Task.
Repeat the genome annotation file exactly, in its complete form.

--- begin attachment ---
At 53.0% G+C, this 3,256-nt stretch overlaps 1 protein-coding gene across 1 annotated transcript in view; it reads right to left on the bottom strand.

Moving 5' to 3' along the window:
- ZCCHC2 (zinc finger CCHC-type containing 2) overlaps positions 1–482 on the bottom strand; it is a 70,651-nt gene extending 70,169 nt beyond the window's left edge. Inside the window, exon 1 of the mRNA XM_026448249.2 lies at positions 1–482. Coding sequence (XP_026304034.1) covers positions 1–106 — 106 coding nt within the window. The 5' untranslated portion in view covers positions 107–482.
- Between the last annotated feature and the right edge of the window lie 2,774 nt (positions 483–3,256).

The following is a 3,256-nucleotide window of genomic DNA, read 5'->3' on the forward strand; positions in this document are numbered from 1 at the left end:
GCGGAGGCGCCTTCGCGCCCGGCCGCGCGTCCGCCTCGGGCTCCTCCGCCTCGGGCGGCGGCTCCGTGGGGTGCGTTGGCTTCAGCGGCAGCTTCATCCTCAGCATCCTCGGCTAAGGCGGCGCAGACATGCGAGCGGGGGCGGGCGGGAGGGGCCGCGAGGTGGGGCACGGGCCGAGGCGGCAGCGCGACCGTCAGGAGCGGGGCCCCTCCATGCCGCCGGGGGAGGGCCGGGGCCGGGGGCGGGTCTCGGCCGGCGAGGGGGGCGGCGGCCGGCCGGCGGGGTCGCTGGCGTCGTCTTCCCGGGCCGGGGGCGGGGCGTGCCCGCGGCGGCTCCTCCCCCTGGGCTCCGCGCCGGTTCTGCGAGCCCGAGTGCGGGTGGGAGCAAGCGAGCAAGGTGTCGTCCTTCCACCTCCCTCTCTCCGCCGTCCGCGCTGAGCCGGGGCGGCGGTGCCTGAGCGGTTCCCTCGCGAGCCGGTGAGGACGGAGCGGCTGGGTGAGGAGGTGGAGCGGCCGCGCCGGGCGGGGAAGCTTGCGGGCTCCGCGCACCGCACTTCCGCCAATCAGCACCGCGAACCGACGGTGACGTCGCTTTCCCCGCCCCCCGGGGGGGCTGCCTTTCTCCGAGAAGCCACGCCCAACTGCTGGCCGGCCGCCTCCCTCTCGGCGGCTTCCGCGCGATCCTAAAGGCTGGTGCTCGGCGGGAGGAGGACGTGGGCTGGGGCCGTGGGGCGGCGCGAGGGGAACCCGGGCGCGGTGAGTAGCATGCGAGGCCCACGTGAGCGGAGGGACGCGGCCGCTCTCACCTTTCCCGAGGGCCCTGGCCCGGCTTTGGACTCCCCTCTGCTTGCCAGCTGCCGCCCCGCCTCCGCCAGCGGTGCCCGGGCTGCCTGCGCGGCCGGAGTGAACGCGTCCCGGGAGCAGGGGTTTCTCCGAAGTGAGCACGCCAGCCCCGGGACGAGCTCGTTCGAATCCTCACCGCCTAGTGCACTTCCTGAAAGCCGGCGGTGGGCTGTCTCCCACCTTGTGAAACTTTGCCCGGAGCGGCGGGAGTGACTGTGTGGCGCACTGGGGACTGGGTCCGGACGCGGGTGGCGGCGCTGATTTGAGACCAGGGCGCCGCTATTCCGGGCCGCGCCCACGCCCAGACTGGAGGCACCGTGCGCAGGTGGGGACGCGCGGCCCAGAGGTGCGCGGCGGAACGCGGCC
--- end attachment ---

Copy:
At 53.0% G+C, this 3,256-nt stretch overlaps 1 protein-coding gene across 1 annotated transcript in view; it reads right to left on the bottom strand.

Moving 5' to 3' along the window:
- ZCCHC2 (zinc finger CCHC-type containing 2) overlaps positions 1–482 on the bottom strand; it is a 70,651-nt gene extending 70,169 nt beyond the window's left edge. Inside the window, exon 1 of the mRNA XM_026448249.2 lies at positions 1–482. Coding sequence (XP_026304034.1) covers positions 1–106 — 106 coding nt within the window. The 5' untranslated portion in view covers positions 107–482.
- Between the last annotated feature and the right edge of the window lie 2,774 nt (positions 483–3,256).

The following is a 3,256-nucleotide window of genomic DNA, read 5'->3' on the forward strand; positions in this document are numbered from 1 at the left end:
GCGGAGGCGCCTTCGCGCCCGGCCGCGCGTCCGCCTCGGGCTCCTCCGCCTCGGGCGGCGGCTCCGTGGGGTGCGTTGGCTTCAGCGGCAGCTTCATCCTCAGCATCCTCGGCTAAGGCGGCGCAGACATGCGAGCGGGGGCGGGCGGGAGGGGCCGCGAGGTGGGGCACGGGCCGAGGCGGCAGCGCGACCGTCAGGAGCGGGGCCCCTCCATGCCGCCGGGGGAGGGCCGGGGCCGGGGGCGGGTCTCGGCCGGCGAGGGGGGCGGCGGCCGGCCGGCGGGGTCGCTGGCGTCGTCTTCCCGGGCCGGGGGCGGGGCGTGCCCGCGGCGGCTCCTCCCCCTGGGCTCCGCGCCGGTTCTGCGAGCCCGAGTGCGGGTGGGAGCAAGCGAGCAAGGTGTCGTCCTTCCACCTCCCTCTCTCCGCCGTCCGCGCTGAGCCGGGGCGGCGGTGCCTGAGCGGTTCCCTCGCGAGCCGGTGAGGACGGAGCGGCTGGGTGAGGAGGTGGAGCGGCCGCGCCGGGCGGGGAAGCTTGCGGGCTCCGCGCACCGCACTTCCGCCAATCAGCACCGCGAACCGACGGTGACGTCGCTTTCCCCGCCCCCCGGGGGGGCTGCCTTTCTCCGAGAAGCCACGCCCAACTGCTGGCCGGCCGCCTCCCTCTCGGCGGCTTCCGCGCGATCCTAAAGGCTGGTGCTCGGCGGGAGGAGGACGTGGGCTGGGGCCGTGGGGCGGCGCGAGGGGAACCCGGGCGCGGTGAGTAGCATGCGAGGCCCACGTGAGCGGAGGGACGCGGCCGCTCTCACCTTTCCCGAGGGCCCTGGCCCGGCTTTGGACTCCCCTCTGCTTGCCAGCTGCCGCCCCGCCTCCGCCAGCGGTGCCCGGGCTGCCTGCGCGGCCGGAGTGAACGCGTCCCGGGAGCAGGGGTTTCTCCGAAGTGAGCACGCCAGCCCCGGGACGAGCTCGTTCGAATCCTCACCGCCTAGTGCACTTCCTGAAAGCCGGCGGTGGGCTGTCTCCCACCTTGTGAAACTTTGCCCGGAGCGGCGGGAGTGACTGTGTGGCGCACTGGGGACTGGGTCCGGACGCGGGTGGCGGCGCTGATTTGAGACCAGGGCGCCGCTATTCCGGGCCGCGCCCACGCCCAGACTGGAGGCACCGTGCGCAGGTGGGGACGCGCGGCCCAGAGGTGCGCGGCGGAACGCGGCC